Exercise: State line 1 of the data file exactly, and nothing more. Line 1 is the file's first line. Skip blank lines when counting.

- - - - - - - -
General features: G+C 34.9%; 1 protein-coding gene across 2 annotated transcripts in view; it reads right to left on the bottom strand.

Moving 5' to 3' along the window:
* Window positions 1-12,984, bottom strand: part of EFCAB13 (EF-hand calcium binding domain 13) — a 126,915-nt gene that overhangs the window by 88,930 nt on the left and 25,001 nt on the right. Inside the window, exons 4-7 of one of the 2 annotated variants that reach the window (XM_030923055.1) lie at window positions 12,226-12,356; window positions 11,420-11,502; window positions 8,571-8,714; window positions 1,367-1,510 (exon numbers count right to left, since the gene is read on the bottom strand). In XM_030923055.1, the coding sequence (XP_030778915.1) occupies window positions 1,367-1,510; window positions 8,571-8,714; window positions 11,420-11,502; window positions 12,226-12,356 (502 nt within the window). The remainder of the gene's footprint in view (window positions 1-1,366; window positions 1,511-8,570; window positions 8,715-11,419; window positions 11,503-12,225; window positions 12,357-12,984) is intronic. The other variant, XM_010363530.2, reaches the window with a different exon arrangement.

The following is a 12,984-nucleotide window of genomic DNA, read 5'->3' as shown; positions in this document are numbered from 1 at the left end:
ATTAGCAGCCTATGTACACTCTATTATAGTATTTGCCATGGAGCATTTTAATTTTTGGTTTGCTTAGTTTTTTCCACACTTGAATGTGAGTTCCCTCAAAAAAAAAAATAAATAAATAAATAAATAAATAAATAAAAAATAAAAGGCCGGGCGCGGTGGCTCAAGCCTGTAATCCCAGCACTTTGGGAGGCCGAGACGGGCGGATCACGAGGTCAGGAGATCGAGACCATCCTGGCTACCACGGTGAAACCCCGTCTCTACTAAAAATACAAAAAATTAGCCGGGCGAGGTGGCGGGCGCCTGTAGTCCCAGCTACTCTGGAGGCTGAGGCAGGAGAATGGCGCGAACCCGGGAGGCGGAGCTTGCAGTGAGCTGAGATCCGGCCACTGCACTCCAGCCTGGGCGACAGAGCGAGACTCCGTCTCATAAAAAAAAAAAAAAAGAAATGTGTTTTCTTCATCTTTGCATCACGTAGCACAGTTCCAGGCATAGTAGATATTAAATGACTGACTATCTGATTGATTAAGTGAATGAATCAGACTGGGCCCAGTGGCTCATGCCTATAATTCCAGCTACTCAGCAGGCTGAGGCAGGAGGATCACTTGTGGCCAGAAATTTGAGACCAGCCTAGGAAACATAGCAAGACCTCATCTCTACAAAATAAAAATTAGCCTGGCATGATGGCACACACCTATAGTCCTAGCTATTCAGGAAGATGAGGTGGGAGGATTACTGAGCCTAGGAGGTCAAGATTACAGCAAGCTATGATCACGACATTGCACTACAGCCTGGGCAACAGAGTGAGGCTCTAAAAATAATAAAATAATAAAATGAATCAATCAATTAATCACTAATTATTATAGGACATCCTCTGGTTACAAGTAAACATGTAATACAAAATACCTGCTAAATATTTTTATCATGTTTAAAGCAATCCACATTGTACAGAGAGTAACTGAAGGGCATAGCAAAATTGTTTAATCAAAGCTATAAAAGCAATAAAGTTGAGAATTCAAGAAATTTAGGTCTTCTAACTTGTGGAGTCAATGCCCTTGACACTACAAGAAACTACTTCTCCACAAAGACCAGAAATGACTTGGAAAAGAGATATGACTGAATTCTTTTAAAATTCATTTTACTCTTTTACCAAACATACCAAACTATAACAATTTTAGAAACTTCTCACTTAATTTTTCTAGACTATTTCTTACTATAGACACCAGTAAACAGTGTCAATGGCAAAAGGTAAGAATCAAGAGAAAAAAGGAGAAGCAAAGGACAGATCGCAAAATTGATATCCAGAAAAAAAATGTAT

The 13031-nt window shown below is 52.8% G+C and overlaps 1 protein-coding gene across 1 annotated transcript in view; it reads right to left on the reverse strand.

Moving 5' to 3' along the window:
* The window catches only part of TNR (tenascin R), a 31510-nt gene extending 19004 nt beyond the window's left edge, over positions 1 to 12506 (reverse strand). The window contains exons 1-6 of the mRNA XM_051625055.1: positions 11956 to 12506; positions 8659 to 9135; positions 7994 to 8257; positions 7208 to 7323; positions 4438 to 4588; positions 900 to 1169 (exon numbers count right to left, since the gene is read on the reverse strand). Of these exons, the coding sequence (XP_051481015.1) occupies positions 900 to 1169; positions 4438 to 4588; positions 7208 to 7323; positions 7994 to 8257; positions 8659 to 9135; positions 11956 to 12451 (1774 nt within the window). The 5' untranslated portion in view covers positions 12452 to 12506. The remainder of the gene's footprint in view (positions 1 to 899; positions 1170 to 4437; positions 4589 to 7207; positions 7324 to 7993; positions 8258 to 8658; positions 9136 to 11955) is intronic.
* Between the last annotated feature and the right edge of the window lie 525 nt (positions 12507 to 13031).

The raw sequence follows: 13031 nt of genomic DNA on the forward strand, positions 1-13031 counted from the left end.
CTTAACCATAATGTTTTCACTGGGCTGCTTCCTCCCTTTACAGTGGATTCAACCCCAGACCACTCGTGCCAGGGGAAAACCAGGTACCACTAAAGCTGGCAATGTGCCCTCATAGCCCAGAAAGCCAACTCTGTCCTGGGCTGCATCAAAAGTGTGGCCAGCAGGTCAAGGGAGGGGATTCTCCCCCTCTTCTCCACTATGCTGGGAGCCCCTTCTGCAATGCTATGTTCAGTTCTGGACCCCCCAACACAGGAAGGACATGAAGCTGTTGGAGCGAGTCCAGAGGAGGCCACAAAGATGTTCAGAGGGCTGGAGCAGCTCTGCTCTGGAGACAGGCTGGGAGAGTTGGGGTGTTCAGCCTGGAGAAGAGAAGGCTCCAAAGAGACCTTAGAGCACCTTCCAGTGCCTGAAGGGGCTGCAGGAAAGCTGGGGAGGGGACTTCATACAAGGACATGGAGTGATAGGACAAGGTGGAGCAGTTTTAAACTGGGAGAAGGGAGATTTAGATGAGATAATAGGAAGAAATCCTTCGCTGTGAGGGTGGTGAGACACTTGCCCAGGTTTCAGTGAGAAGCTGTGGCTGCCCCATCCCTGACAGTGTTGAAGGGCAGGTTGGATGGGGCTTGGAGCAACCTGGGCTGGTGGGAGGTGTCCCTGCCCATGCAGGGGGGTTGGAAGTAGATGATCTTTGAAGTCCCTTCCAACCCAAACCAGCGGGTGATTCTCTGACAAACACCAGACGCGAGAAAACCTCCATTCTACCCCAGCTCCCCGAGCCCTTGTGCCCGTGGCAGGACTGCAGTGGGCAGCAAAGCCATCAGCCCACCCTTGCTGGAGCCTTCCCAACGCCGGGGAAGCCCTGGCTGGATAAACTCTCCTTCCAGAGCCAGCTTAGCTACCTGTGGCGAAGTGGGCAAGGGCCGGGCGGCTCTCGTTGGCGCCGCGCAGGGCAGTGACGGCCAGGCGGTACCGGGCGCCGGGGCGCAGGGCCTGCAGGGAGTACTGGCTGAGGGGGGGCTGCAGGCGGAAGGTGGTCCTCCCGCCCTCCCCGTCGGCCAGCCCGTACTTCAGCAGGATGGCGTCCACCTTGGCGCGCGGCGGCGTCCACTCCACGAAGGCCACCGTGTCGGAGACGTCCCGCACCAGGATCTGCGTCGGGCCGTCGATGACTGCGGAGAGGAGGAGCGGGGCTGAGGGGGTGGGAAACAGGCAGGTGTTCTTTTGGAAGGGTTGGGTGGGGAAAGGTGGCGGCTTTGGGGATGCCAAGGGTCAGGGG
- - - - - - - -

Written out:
General features: G+C 34.9%; 1 protein-coding gene across 2 annotated transcripts in view; it reads right to left on the bottom strand.